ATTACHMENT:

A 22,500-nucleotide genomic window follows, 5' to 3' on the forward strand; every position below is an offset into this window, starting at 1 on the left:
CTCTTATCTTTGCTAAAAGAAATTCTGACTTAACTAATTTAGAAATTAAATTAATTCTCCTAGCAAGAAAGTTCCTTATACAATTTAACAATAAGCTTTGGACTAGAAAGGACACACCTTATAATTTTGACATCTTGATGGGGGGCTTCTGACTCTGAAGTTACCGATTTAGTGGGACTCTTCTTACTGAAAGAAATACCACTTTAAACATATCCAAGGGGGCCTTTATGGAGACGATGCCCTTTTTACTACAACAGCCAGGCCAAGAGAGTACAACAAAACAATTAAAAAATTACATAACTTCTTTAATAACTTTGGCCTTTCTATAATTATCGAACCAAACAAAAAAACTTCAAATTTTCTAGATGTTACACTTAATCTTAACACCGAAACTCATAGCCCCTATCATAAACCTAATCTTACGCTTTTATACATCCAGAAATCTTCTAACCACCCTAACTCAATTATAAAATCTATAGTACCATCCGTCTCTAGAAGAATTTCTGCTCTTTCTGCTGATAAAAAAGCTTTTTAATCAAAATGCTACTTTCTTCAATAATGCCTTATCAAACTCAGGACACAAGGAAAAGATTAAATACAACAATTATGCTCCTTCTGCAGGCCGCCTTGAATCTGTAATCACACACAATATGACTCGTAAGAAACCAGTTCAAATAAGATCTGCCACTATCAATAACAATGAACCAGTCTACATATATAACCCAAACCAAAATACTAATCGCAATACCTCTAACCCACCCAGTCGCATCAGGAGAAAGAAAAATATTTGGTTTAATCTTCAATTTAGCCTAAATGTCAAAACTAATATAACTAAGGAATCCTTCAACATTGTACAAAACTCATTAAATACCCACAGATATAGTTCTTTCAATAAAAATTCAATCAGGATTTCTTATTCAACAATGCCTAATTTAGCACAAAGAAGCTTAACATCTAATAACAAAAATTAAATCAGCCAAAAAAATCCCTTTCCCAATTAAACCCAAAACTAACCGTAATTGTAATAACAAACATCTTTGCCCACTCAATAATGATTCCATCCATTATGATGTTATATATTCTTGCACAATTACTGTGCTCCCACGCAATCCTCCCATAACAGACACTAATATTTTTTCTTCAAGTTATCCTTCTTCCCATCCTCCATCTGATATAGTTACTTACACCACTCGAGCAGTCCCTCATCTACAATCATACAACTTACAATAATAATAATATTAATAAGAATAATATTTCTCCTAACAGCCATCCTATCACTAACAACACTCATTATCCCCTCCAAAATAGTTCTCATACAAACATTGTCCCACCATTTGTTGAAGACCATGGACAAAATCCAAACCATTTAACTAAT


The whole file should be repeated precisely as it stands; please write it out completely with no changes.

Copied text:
A 22,500-nucleotide genomic window follows, 5' to 3' on the forward strand; every position below is an offset into this window, starting at 1 on the left:
CTCTTATCTTTGCTAAAAGAAATTCTGACTTAACTAATTTAGAAATTAAATTAATTCTCCTAGCAAGAAAGTTCCTTATACAATTTAACAATAAGCTTTGGACTAGAAAGGACACACCTTATAATTTTGACATCTTGATGGGGGGCTTCTGACTCTGAAGTTACCGATTTAGTGGGACTCTTCTTACTGAAAGAAATACCACTTTAAACATATCCAAGGGGGCCTTTATGGAGACGATGCCCTTTTTACTACAACAGCCAGGCCAAGAGAGTACAACAAAACAATTAAAAAATTACATAACTTCTTTAATAACTTTGGCCTTTCTATAATTATCGAACCAAACAAAAAAACTTCAAATTTTCTAGATGTTACACTTAATCTTAACACCGAAACTCATAGCCCCTATCATAAACCTAATCTTACGCTTTTATACATCCAGAAATCTTCTAACCACCCTAACTCAATTATAAAATCTATAGTACCATCCGTCTCTAGAAGAATTTCTGCTCTTTCTGCTGATAAAAAAGCTTTTTAATCAAAATGCTACTTTCTTCAATAATGCCTTATCAAACTCAGGACACAAGGAAAAGATTAAATACAACAATTATGCTCCTTCTGCAGGCCGCCTTGAATCTGTAATCACACACAATATGACTCGTAAGAAACCAGTTCAAATAAGATCTGCCACTATCAATAACAATGAACCAGTCTACATATATAACCCAAACCAAAATACTAATCGCAATACCTCTAACCCACCCAGTCGCATCAGGAGAAAGAAAAATATTTGGTTTAATCTTCAATTTAGCCTAAATGTCAAAACTAATATAACTAAGGAATCCTTCAACATTGTACAAAACTCATTAAATACCCACAGATATAGTTCTTTCAATAAAAATTCAATCAGGATTTCTTATTCAACAATGCCTAATTTAGCACAAAGAAGCTTAACATCTAATAACAAAAATTAAATCAGCCAAAAAAATCCCTTTCCCAATTAAACCCAAAACTAACCGTAATTGTAATAACAAACATCTTTGCCCACTCAATAATGATTCCATCCATTATGATGTTATATATTCTTGCACAATTACTGTGCTCCCACGCAATCCTCCCATAACAGACACTAATATTTTTTCTTCAAGTTATCCTTCTTCCCATCCTCCATCTGATATAGTTACTTACACCACTCGAGCAGTCCCTCATCTACAATCATACAACTTACAATAATAATAATATTAATAAGAATAATATTTCTCCTAACAGCCATCCTATCACTAACAACACTCATTATCCCCTCCAAAATAGTTCTCATACAAACATTGTCCCACCATTTGTTGAAGACCATGGACAAAATCCAAACCATTTAACTAAT